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Harvard is considering requiring gender-neutral student social groups to disclose anonymized gender breakdowns to the College in order to avoid Harvard’s sanctions, per an email sent March 25 to the leaders of some social organizations by a College administrator.
The proposal, if implemented, may add a hurdle for social groups seeking to evade the penalties—some members of social organizations previously thought adopting gender-neutral membership practices would be sufficient to elude the sanctions.
The College is also considering tying funding and use of Harvard-owned spaces to how well social organizations foster “an inclusive social atmosphere,” according to the email, obtained by The Crimson. Under the proposed “framework” outlined in the email, only social groups that “substantially contribute” to creating an inclusive environment would be eligible for both these benefits.
Director of Special Projects Christopher M. Gilbert, who works with social groups interested in going gender-neutral, sent the email. Administrators previously announced the College would develop a “new framework for governing primarily social organizations” as part of its implementation of the sanctions; Gilbert’s email outlines what appears to be a draft of that framework, though it applies only to gender-neutral groups.
In the email, Gilbert specifically requested that recipients keep the message “confidential” and asked for feedback. He repeatedly emphasized the framework is not final and is still being workshopped.
“These are not finalized plans, these details are being shared as a brainstorming process to receive your feedback,” Gilbert wrote. “This process will be ongoing and the final plans may therefore change substantially as part of our work together.”
The College’s sanctions—which took effect with the Class of 2021—bar members of unrecognized single-gender social groups from holding student group leadership positions, varsity athletic team captaincies, and from receiving College endorsement for prestigious fellowships.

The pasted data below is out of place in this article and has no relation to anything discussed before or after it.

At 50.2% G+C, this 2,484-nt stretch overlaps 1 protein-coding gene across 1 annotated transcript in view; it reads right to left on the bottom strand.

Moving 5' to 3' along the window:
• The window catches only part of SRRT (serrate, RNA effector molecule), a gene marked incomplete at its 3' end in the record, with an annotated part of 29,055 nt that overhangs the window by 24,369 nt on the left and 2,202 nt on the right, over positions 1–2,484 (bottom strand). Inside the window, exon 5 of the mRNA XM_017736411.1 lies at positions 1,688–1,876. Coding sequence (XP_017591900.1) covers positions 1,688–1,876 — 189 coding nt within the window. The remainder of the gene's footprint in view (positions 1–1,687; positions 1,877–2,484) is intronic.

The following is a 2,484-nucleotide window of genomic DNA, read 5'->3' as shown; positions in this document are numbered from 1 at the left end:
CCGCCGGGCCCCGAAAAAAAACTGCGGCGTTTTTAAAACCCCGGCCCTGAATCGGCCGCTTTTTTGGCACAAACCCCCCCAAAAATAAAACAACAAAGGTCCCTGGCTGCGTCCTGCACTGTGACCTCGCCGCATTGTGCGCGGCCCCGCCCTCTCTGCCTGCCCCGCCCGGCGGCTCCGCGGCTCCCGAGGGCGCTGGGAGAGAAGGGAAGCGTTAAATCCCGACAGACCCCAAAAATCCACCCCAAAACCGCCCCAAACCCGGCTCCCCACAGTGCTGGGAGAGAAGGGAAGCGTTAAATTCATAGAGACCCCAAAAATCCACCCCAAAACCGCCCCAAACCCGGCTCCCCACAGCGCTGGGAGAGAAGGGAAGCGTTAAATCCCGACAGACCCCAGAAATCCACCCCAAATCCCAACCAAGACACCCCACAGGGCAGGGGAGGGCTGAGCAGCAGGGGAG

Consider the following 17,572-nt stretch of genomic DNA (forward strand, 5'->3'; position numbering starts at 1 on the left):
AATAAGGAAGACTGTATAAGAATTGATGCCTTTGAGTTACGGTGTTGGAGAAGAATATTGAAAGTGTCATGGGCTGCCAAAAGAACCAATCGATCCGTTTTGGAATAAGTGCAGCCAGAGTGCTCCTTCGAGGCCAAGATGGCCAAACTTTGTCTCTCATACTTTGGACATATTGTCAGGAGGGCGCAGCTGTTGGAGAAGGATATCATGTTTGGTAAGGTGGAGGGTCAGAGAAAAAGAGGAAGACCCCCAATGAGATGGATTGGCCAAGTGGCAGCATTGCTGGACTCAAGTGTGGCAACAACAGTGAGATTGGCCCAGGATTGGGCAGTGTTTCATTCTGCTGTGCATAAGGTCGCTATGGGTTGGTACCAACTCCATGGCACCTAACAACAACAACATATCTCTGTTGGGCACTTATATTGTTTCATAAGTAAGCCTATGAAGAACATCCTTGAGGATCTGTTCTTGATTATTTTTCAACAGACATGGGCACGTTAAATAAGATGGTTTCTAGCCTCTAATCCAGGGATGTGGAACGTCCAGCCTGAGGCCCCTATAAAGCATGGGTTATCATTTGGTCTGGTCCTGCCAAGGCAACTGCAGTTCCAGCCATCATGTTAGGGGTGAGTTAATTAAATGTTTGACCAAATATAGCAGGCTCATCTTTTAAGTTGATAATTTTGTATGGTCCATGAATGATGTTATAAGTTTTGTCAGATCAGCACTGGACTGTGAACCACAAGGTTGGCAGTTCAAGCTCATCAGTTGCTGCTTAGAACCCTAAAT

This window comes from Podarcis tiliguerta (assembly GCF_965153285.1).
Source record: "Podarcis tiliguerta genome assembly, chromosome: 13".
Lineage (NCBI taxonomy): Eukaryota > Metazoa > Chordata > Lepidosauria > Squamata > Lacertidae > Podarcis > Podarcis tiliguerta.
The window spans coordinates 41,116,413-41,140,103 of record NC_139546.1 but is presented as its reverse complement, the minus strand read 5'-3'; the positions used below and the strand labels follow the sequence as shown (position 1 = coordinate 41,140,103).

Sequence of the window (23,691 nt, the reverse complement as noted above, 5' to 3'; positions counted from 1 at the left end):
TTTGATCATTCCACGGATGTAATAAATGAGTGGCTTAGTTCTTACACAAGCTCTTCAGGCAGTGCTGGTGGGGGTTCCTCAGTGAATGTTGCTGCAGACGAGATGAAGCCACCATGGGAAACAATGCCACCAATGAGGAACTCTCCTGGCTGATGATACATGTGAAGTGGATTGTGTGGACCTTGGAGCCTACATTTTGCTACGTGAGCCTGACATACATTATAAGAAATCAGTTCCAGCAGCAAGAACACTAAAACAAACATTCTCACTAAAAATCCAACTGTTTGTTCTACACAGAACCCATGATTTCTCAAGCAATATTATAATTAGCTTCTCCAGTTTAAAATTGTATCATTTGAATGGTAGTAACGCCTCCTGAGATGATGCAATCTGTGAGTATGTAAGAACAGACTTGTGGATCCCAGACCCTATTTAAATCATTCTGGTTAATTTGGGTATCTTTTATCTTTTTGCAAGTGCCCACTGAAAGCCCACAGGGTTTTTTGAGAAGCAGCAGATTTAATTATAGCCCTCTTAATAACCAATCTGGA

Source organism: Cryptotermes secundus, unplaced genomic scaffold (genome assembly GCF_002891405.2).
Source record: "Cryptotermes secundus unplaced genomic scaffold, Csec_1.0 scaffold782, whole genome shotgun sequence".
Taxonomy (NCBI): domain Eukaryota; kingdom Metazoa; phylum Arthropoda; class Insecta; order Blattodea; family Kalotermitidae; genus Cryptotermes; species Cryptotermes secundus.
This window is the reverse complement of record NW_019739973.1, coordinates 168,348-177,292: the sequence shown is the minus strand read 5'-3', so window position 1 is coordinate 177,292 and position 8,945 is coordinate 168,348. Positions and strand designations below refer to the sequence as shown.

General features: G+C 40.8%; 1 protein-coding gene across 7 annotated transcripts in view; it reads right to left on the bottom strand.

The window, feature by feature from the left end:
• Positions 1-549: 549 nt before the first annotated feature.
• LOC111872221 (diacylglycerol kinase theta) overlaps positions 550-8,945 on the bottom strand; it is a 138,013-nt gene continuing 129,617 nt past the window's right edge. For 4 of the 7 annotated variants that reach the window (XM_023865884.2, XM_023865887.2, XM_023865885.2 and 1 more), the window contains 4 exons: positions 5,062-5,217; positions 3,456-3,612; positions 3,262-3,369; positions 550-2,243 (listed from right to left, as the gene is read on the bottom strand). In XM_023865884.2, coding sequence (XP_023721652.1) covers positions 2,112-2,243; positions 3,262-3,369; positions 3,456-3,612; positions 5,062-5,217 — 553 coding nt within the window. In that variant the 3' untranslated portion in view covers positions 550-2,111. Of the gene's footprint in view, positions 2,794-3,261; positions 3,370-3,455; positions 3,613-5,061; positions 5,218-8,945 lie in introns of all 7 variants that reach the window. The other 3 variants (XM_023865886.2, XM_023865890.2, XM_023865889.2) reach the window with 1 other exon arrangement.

In the months following the policy’s announcement in May 2016, a wave of formerly single-gender social organizations have gone co-ed. At least seven have done so, including the Fleur-de-Lis, the KS, the Aleph, the Oak Club, the Sab, the Seneca, and the Spee Club.
Under the suggested framework, these groups would be forced to submit a gender breakdown of their membership to the College in order to become recognized, avoid the sanctions, and qualify for the lowest tier of a new three-level system, per the email.
The lowest tier is titled the “Minimum Standard”; the other two, higher tiers are titled the “Standard for Recognition” and the “Standard of Excellence.” Though each level of the system confers College recognition and exemption from the sanctions, each would carry different “sets of responsibilities and privileges,” Gilbert wrote.
“The Minimum Standard is a requirement for groups not to be subject to the social organization policy sanctions,” Gilbert wrote. “This is because if the College is to acknowledge that a group is non-discriminatory in its membership policies, we must attest to that fact.”
Gilbert noted the submitted breakdown “should not include member names.”
Other administrators previously shied away from the suggestion that social groups furnish demographic data. In a Feb. 2018 interview, Associate Dean of Student Engagement Alexander R. Miller—asked whether the College would require social organizations to release membership lists or demographic breakdowns—said Harvard does not plan to do so. The question did not ask whether the release would be public or private.